Alzheimer’s disease may be preventable by modifying nine key risk factors, a group of scientists has suggested.
A large meta-analysis of worldwide data, aimed at finding the key personal and population health strategies that may help tackle the disease, concluded that these nine risk factors contribute to two-thirds of Alzheimer’s cases worldwide.
Looking at data from more than 300 studies covering 5,000 patients and 93 potential risk factors, University of California San Francisco researchers came up with lists of risk and protective factors playing a key role in determining the development of the disease.
Their paper, published in the Journal of Neurology, Neurosurgery and Psychiatry, listed the top risks as:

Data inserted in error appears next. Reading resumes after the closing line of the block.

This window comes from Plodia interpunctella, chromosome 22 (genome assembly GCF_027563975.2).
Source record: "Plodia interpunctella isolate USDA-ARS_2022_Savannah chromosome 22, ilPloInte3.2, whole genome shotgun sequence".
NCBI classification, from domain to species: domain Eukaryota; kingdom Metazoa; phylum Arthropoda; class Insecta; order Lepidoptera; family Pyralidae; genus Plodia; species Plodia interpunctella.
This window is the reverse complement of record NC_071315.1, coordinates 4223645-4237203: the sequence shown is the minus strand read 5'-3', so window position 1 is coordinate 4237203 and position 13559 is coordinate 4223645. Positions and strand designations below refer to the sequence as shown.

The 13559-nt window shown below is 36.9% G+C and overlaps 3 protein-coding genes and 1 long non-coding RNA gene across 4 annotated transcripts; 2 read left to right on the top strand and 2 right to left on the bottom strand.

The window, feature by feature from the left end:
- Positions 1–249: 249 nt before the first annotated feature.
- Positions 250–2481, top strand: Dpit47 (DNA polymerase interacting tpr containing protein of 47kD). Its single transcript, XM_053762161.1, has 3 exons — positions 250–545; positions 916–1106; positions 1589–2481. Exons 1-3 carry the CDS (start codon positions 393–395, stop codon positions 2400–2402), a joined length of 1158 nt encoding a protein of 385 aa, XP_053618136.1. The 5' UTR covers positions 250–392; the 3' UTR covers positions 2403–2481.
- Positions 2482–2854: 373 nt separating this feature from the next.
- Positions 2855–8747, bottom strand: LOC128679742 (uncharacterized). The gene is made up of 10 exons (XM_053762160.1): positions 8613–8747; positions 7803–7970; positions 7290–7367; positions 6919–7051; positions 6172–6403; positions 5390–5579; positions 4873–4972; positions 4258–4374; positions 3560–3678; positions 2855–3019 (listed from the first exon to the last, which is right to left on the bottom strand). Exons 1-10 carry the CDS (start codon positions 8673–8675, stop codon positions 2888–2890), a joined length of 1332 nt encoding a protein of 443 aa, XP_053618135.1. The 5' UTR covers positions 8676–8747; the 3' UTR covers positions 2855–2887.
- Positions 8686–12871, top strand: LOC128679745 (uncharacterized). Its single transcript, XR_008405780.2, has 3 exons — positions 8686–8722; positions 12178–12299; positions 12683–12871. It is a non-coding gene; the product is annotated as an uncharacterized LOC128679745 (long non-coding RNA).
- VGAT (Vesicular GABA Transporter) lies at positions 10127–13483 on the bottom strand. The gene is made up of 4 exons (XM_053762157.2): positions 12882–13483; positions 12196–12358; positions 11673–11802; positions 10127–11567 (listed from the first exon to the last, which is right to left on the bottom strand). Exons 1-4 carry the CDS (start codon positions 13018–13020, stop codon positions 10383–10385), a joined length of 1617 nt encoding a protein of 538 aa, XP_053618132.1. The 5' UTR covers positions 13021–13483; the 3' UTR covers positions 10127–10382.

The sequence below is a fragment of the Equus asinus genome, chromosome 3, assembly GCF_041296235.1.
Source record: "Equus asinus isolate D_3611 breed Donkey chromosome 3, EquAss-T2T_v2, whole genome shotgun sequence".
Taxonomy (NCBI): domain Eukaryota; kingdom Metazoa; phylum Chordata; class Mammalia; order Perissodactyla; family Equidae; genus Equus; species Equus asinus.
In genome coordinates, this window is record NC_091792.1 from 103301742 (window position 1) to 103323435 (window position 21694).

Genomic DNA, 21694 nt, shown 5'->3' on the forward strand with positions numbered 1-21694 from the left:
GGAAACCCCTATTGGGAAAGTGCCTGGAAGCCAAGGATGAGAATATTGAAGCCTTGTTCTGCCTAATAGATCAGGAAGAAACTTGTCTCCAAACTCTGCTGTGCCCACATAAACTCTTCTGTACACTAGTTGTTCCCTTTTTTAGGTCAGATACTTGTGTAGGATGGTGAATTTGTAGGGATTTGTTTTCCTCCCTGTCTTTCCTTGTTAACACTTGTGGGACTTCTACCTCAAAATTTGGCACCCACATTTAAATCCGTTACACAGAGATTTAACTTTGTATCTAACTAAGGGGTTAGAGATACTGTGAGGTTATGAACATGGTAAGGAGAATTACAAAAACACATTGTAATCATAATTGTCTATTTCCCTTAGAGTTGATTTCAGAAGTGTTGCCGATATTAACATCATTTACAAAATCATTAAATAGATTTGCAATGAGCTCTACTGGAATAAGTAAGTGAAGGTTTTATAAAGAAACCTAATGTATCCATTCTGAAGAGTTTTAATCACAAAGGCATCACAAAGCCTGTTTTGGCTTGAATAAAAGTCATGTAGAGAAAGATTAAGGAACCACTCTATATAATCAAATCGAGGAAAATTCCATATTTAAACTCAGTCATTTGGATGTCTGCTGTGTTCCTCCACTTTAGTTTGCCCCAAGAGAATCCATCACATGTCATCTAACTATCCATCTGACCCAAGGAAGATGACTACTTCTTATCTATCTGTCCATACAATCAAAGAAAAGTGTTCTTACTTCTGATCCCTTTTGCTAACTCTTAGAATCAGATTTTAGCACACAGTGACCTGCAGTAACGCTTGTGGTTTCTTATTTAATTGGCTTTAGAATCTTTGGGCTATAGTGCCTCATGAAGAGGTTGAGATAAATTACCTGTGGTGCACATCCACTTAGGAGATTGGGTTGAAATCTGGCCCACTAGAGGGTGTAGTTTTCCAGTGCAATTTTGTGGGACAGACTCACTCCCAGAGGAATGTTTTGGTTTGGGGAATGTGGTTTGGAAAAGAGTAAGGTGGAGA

- High levels of homocysteine, an amino acid manufactured in the body
- Current smoking
- Carotid artery narrowing
- High blood pressure
- Type 2 diabetes (in the Asian population)
- Low education level
Meanwhile, it found that protective factors include: the female hormone oestrogen, cholesterol-lowering drugs (statins), drugs to lower blood pressure, anti-inflammatory drugs (NSAIDs), folate, vitamin C and E and coffee.
The paper concluded: ‘This is the first comprehensive systematic review and meta-analysis which takes into account almost all risk factors for Alzheimer’s disease suitable to be intervened via personal, clinical and public strategy.
‘The current meta-analysis emphasised the heterogeneity of modifiable risk factors for Alzheimer’s disease and the complexity of its aetiology, and indicated that the effective interventions in diet, medications, biochemical exposures, psychological condition, pre-existing disease and lifestyle may be promising options for preventative strategies. Further good-quality cohort studies and randomised controlled trials targeting these elements are necessary.’